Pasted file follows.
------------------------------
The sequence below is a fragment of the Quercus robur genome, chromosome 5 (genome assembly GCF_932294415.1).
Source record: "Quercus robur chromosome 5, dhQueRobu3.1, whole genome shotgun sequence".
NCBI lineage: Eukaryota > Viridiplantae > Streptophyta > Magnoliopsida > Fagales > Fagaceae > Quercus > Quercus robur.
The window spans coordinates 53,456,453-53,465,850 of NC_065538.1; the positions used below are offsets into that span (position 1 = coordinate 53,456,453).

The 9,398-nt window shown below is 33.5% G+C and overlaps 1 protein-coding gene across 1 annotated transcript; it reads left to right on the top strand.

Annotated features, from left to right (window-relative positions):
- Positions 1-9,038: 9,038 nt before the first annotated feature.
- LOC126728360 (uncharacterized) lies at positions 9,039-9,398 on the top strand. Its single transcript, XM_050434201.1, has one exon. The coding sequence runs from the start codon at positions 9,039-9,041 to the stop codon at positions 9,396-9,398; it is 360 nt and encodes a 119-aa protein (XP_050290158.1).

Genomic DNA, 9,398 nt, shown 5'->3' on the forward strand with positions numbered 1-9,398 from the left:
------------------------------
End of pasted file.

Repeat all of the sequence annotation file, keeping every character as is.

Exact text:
The sequence below is a fragment of the Quercus robur genome, chromosome 5 (genome assembly GCF_932294415.1).
Source record: "Quercus robur chromosome 5, dhQueRobu3.1, whole genome shotgun sequence".
NCBI lineage: Eukaryota > Viridiplantae > Streptophyta > Magnoliopsida > Fagales > Fagaceae > Quercus > Quercus robur.
The window spans coordinates 53,456,453-53,465,850 of NC_065538.1; the positions used below are offsets into that span (position 1 = coordinate 53,456,453).

The 9,398-nt window shown below is 33.5% G+C and overlaps 1 protein-coding gene across 1 annotated transcript; it reads left to right on the top strand.

Annotated features, from left to right (window-relative positions):
- Positions 1-9,038: 9,038 nt before the first annotated feature.
- LOC126728360 (uncharacterized) lies at positions 9,039-9,398 on the top strand. Its single transcript, XM_050434201.1, has one exon. The coding sequence runs from the start codon at positions 9,039-9,041 to the stop codon at positions 9,396-9,398; it is 360 nt and encodes a 119-aa protein (XP_050290158.1).

Genomic DNA, 9,398 nt, shown 5'->3' on the forward strand with positions numbered 1-9,398 from the left: